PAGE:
Dec 11, 2009 at 10:48 am #1252441
I have received a few private messages recently asking about soft shell fabrics. Since I feel that this information is probably of general interest I am responding in a forum post.
Softshell fabrics can be best categorized by their porosity in cubic feet per minute (CFM):
Polartec Windbloc 0 CFM… PU layer
Gore Windstopper <2 CFM Porous Teflon membrane without the Gore PU layer
eVENT <2 CFM Porous Teflon Membrane (hard shell product for ref only)
Driclime windshirt 3 – 5 CFM
Patagonia Houdini windshirt 5 CFM
Average human can detect forced convection (wind) above 5 CFM
Polartec Powershield 8 – 16 CFM Perforated Membrane
Polartec Windpro 60 CFM
200 wt Fleece 200 CFMDec 11, 2009 at 11:15 am #1552751
Jim W.BPL Member
Thanks for that. I didn't know if my PM got through.
I'm confused by the Powershield numbers. I didn't realize that the whole Powershield line had a perforated membrane, but upon review of their website they show the exact same image for each with the perforations. Do you know the difference between "Powershield" and "Powershield 02"? Is it just that one uses the "velour" and the other "microvelour" backing?
EDIT: I've seen older references to "Powershield Light"- I'm wondering if this is now called "Powershield 02" and is simply the thinner backing. See posts by Mark Verber and Ryan Jordan in this thread
Soft Shell Advice: on 10/12/2005Dec 11, 2009 at 11:33 am #1552763
The Powershield number I quoted was for the most popular variant. I am not familiar with all the others.Dec 11, 2009 at 2:50 pm #1552833
Mark VerberBPL Member
@verberLocale: San Francisco Bay Area
Thanks for these numbers Richard. It reminded me of an earlier posting by you on Air Permeability Info. Any others numbers would be appreciated.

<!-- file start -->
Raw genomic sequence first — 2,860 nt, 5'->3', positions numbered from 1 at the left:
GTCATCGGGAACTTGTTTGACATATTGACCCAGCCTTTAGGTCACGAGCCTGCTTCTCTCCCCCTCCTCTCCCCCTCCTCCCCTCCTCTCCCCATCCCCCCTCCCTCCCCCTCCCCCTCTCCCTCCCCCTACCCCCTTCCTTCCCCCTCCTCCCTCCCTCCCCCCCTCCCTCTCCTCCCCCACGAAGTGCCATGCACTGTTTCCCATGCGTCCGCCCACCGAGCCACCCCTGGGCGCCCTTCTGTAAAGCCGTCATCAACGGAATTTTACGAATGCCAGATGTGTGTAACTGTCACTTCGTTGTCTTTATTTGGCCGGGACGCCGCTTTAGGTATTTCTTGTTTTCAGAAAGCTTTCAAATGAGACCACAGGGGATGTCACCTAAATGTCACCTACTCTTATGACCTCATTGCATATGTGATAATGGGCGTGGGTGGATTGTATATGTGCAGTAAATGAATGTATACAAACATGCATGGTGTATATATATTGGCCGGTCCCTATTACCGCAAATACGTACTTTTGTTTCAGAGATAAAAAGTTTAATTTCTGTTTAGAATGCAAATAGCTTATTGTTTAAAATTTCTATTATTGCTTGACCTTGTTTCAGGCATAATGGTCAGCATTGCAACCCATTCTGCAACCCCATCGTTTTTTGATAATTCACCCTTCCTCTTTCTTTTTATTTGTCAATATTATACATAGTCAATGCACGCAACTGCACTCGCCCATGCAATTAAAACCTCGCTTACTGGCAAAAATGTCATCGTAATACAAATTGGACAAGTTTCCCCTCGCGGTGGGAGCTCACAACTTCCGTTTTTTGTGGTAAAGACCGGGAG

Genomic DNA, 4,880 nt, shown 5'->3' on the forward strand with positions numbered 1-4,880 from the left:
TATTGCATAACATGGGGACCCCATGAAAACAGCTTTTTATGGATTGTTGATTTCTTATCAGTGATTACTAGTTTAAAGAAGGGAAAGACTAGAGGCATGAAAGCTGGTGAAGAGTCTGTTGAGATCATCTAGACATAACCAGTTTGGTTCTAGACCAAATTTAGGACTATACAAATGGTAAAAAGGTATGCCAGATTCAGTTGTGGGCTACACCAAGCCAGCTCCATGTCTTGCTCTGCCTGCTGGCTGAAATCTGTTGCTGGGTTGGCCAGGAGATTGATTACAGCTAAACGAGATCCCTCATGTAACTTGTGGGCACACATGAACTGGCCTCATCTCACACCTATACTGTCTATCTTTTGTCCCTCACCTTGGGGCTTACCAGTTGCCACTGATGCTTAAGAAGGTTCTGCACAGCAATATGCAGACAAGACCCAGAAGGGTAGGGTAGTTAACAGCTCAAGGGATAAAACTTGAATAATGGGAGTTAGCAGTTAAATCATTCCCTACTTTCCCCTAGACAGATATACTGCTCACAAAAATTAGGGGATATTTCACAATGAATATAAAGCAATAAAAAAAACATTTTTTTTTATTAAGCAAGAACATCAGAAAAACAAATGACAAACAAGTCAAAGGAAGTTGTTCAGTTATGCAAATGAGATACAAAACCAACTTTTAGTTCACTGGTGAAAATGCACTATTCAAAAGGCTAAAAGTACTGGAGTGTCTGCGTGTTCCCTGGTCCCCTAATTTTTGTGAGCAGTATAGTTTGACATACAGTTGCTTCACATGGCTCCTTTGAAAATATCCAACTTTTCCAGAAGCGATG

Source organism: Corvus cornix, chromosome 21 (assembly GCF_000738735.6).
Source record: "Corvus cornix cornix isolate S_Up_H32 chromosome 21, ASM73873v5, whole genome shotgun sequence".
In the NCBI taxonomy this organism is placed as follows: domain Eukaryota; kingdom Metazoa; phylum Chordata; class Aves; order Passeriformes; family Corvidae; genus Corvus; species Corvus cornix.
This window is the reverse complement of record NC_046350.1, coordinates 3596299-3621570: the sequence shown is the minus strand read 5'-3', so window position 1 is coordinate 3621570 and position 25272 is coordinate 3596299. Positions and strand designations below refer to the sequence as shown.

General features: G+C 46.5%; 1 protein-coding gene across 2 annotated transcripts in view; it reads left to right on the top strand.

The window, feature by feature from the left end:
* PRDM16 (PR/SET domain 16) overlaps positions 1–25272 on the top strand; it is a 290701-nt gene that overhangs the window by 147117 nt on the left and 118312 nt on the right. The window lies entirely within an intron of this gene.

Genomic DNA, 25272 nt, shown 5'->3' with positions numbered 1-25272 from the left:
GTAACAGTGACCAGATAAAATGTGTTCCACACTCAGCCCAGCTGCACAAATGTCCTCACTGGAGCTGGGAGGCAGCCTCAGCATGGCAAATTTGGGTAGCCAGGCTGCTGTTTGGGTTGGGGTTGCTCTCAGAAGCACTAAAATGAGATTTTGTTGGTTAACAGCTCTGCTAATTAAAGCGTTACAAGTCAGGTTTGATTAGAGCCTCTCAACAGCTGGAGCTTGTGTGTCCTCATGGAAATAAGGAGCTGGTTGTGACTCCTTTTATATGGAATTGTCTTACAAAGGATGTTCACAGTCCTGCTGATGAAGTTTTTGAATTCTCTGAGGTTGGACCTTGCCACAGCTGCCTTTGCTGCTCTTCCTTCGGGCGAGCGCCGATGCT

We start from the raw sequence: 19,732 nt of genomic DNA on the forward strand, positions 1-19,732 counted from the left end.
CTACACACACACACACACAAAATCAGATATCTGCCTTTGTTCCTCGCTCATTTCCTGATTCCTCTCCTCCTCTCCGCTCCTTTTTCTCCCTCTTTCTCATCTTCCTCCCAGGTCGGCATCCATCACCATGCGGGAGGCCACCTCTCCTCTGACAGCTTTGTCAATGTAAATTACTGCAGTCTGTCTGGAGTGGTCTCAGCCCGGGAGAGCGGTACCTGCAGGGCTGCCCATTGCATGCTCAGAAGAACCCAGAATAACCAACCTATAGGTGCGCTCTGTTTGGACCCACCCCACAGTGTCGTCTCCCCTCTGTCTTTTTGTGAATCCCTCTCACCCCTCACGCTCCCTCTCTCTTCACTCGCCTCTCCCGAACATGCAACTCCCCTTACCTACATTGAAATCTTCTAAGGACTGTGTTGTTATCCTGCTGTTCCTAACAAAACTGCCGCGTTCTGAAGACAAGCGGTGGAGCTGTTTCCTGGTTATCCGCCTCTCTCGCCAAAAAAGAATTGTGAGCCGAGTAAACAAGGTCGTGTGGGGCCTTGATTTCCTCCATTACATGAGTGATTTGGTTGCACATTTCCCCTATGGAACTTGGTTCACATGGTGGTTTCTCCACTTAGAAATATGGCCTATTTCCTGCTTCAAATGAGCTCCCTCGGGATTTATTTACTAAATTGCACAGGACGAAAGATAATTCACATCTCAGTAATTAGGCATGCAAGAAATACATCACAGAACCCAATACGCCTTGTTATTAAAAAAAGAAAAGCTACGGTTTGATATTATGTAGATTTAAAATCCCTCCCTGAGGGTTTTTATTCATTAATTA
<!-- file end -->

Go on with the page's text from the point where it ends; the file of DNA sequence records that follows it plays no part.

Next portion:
Numbers I have seen but haven't verified.
patagonia Ascensionist 5cfm
arcteryx squarmish 7cfm
Guestimations… real numbers would be appreciated:
scholler dynamic ~25cfm?
scholler dryskin extreme ~30cfm?
–MarkDec 12, 2009 at 2:45 am #1552978
@alanlLocale: Bavarian & Austrian Alps
I can say, subjectively, that I don't feel any wind through my Patagonia Ascensionist, whereas I did through I couple of membrane fleeces that I tried and didn't like before.
I love my Ascensionist. I view it as a contemporary equivalent of the old canvas or ventile anoraks – although less of a catastrophe if it gets wet. Or as a kind of heavy duty winter windshirt: with a base layer or two under it, I find I'm fine for pretty much anything as long as I'm moving, and when I'm not moving so much I have room under my size Large (at 6' and 180lbs) for a fleece or a down sweater if I need one.
It's definitely not a garment to carry: I only bring it if I expect to be wearing it most of the time.Dec 12, 2009 at 8:45 am #1553013
David ChenaultBPL Member
@davecLocale: The West Slope
Thanks Richard for bringing the science, it's nice to have a counterpoint to anecdotal experience.
Having owned and used both a Houdini and a Ready Mix (now Ascentionist), I find it hard to believe that they're equally air permeable. For chilly and windy BC skiing last winter I took to wearing my Traverse pullover over my Houdini, which gave enough wind resistance for all but all-out alpine storms. The Ready Mix by itself seemed more wind resistant.
Then again, separating wind resistance from warmth might be difficult when using only personal experience.Dec 18, 2009 at 5:47 pm #1555332
Jim W.BPL Member
Windbloc has a non-perforated PU laminate between two fleece layers.
Any idea how much vapor permeability there is? I'm wondering if this material would make good vapor barrier socks similar to the RBH designs VaprThrm insulated socks.
I'm still working on equipping my kids for winter activity and it seems that Winbloc socks might keep their boots dry.Dec 18, 2009 at 6:56 pm #1555344
Jeff JeffBPL Member
I have never felt the wind through my Arcteryx Gamma SV (powershield) and I have taken it through some rough wind. My Patagonia Houdini lets anything more than a light breeze though.
Maybe Arc sourced a stouter variant of powershield.Oct 16, 2012 at 9:12 pm #1922012
Brian LindahlBPL Member
@lindahlbLocale: Colorado Rockies
Blast from the past, but Richard, do you know how CFMs combine together? For example, if I have a 15 CFM softshell garment, and add a 60 CFM Windpro fleece garment, what would be the total CFM? What about if I have a 5 CFM windshirt (for each combo)?
Thanks!Oct 17, 2012 at 12:56 pm #1922226
The simple way to calculate your combined CFM is:
AP11 – AP1N are the air permeability values of the individual layers.
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